Fast Food Facts: Nutrition Awareness Growing

fast-foodEighty-seven percent of fast food operators say their customers are paying more attention to nutrition than two years ago, says the National Restaurant Association. The increased demand for healthier options on fast food menus was recently reported by the institute of Food Technologists in the March issue of Food Technology magazine.

Among the findings:

  • Diet, carbonated soft drinks are giving way to flavored/enhanced waters, teas and hand-squeezed fruit drinks.

  • Sixty percent of frequent fast food diners cite healthy menu options among the top reasons for choosing a limited-service restaurant.

  • Healthy/light sandwiches are projected to enjoy strong growth through 2022. Turkey sausage continues to gain ground in the breakfast department.

  • Almost one quarter of adults ordered more healthy fast food items in 2013 than they did in 2012 and people ages 18-34 were more likely to do so.

  • Fresher/better-for-you dominated the list of fastest growing menu items in 2013, and products perceived as indulgent or unhealthful such as French fries, hash browns, chicken nuggets, fried chicken, pies and mashed potatoes were among the poorest performers.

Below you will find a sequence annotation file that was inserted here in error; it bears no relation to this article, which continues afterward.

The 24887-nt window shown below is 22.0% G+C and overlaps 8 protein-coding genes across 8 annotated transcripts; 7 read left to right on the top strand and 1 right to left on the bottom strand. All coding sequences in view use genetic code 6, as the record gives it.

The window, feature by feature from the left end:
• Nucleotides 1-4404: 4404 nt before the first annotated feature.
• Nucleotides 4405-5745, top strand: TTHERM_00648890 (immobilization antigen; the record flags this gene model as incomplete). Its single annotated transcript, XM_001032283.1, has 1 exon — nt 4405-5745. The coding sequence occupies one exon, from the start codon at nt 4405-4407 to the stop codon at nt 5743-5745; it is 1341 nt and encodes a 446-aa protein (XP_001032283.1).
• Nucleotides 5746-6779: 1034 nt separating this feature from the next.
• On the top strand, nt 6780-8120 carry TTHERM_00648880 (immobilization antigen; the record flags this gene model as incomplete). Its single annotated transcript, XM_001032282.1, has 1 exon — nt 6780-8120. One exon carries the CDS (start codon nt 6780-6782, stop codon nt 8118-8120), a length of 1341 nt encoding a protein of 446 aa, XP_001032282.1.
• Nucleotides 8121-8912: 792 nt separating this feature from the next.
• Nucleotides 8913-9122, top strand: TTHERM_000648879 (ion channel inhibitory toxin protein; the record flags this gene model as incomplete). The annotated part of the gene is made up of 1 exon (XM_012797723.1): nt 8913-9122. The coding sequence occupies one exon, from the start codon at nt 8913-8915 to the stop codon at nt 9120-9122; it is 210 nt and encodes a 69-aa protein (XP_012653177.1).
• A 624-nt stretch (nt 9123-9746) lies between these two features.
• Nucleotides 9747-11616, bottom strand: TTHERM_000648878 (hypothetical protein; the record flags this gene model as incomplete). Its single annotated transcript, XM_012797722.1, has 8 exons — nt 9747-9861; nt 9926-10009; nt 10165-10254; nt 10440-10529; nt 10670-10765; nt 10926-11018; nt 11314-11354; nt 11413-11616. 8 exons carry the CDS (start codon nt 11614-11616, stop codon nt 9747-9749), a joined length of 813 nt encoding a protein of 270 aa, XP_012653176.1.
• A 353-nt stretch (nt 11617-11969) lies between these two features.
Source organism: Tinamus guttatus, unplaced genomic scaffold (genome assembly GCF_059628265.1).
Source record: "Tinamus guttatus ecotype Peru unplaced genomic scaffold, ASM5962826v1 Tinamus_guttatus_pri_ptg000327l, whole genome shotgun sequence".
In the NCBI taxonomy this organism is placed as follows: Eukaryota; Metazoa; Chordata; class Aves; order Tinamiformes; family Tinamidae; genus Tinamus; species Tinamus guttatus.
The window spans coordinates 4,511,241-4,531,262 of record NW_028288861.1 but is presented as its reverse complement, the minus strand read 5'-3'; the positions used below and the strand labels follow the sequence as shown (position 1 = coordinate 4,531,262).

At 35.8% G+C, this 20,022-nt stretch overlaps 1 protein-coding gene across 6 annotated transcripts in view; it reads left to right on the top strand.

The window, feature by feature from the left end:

• 89 percent of diners stated fresh is the menu descriptor that best conveys health in fast food restaurants. Other terms such as real, handmade, and never frozen also signal health.

  • Food service operators ranked gluten-free as the top menu trend; healthful kids meals were second. Other hot trends included fruit/vegetable sides; locally sourced protein/meat/seafood; low-fat milk/100 percent juice; organic items; grain-based salads; and snack-sized offerings.

  • The 400 to 600 calorie range received the most votes for an acceptable level of calories in a healthy fast-food meal. Only three percent of those surveyed see menu items with more than 1,000 calories as healthy.

  • More than one-third of parents feel that fast food restaurants do not offer enough healthy breakfast choices for kids.

  • Only 13 percent of consumers are regularly counting calories.


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